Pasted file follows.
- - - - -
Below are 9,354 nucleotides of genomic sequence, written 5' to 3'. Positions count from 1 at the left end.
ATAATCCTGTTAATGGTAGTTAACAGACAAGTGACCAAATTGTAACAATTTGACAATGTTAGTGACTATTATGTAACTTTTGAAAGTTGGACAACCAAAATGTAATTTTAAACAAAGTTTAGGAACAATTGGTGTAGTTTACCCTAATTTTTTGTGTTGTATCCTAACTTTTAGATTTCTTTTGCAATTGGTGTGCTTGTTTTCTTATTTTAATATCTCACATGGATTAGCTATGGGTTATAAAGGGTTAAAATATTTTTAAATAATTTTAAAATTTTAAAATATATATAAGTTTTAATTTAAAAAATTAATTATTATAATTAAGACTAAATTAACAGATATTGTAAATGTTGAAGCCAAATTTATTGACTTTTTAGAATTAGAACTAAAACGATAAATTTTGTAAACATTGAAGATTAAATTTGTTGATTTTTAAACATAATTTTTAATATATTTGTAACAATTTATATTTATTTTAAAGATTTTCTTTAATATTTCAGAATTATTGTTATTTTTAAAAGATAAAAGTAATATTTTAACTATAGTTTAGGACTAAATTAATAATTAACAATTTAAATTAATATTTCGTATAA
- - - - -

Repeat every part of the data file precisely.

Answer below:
Below are 9,354 nucleotides of genomic sequence, written 5' to 3'. Positions count from 1 at the left end.
ATAATCCTGTTAATGGTAGTTAACAGACAAGTGACCAAATTGTAACAATTTGACAATGTTAGTGACTATTATGTAACTTTTGAAAGTTGGACAACCAAAATGTAATTTTAAACAAAGTTTAGGAACAATTGGTGTAGTTTACCCTAATTTTTTGTGTTGTATCCTAACTTTTAGATTTCTTTTGCAATTGGTGTGCTTGTTTTCTTATTTTAATATCTCACATGGATTAGCTATGGGTTATAAAGGGTTAAAATATTTTTAAATAATTTTAAAATTTTAAAATATATATAAGTTTTAATTTAAAAAATTAATTATTATAATTAAGACTAAATTAACAGATATTGTAAATGTTGAAGCCAAATTTATTGACTTTTTAGAATTAGAACTAAAACGATAAATTTTGTAAACATTGAAGATTAAATTTGTTGATTTTTAAACATAATTTTTAATATATTTGTAACAATTTATATTTATTTTAAAGATTTTCTTTAATATTTCAGAATTATTGTTATTTTTAAAAGATAAAAGTAATATTTTAACTATAGTTTAGGACTAAATTAATAATTAACAATTTAAATTAATATTTCGTATAA